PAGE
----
March 23, 2010
Because advertising grew up in a world where media was scarce, we got used to compression and density being key communication skills.
A proposition is the densest possible articulation, the work of a planner that has compressed everything necessary down into the smallest possible space. [Convergent]
And a tagline opens that meaning back up again, attempts to express as much as possible, to as many people as possible, in the most memorable textual unit. [Divergent]
Which is why advertising has long thrived on paronomasia - or PUNS - because leveraging phonic ambiguities allows you to say two different things at the same time, and when people decode it, it feels satisfying.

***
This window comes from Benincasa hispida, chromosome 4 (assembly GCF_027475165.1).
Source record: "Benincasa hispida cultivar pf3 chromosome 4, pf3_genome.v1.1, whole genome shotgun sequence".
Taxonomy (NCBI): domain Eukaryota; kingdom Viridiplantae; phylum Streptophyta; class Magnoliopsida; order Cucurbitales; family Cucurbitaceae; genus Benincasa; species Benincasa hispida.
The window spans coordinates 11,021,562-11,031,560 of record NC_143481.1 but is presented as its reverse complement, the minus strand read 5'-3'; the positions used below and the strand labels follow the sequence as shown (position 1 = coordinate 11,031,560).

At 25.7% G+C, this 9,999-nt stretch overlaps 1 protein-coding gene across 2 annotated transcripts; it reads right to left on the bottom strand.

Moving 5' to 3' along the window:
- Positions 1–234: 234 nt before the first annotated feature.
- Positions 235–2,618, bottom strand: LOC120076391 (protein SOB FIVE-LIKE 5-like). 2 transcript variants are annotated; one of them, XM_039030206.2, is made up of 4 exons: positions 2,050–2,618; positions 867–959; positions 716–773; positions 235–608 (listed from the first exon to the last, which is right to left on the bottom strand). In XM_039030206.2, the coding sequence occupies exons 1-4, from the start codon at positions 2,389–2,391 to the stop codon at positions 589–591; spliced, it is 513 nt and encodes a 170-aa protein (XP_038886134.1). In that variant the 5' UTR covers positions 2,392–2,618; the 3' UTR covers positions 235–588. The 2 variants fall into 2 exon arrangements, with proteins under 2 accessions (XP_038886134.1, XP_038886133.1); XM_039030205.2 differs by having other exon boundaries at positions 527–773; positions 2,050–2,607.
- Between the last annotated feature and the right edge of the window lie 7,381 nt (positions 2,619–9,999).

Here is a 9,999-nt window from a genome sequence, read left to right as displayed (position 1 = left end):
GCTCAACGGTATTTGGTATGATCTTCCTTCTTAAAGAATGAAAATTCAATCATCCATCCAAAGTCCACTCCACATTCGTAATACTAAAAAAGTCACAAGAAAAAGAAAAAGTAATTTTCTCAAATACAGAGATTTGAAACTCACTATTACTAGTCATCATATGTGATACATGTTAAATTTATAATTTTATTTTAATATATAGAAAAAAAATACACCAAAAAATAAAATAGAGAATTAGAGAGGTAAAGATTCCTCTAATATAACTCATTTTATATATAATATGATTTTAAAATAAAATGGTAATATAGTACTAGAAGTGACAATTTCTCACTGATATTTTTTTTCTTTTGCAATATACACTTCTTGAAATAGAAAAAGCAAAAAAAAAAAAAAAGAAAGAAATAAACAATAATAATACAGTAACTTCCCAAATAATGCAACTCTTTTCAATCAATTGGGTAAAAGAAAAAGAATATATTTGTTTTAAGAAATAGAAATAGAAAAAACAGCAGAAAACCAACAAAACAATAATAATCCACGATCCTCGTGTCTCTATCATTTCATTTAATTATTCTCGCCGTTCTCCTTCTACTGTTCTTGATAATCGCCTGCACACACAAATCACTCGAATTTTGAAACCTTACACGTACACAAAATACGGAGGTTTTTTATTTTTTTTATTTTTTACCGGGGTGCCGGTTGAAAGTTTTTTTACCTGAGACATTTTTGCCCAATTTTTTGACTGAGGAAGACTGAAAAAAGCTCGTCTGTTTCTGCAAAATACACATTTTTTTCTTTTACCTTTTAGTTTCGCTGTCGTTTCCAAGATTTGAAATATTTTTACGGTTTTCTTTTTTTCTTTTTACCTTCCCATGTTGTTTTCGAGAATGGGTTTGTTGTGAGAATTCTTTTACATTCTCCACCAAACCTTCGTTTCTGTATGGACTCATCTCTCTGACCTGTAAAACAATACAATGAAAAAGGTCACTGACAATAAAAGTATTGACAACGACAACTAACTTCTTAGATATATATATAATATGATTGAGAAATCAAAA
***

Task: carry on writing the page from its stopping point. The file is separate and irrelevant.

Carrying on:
[Apparently in China, because of the way language is constructed, layering meaning is far more complex, so a tag line can have 10 meanings layered into it.]
Of late, I've noticed a specific form emerging: PUNctuation - that is, using punctuation to create multiple meanings.
Sony's new line is: make.believe - they explain why on their site makedotbelieve.
But then I started to see it everywhere:
And this morning I got to meet the CEO of AOL Tim Armstrong at a lovely breakfast thrown by the awesome people at Wolff Ollins [thanks dudes!] and Rosie pointed out to me that they are at it as well:
UPDATE: a submission from Dave:
and one from Sarah: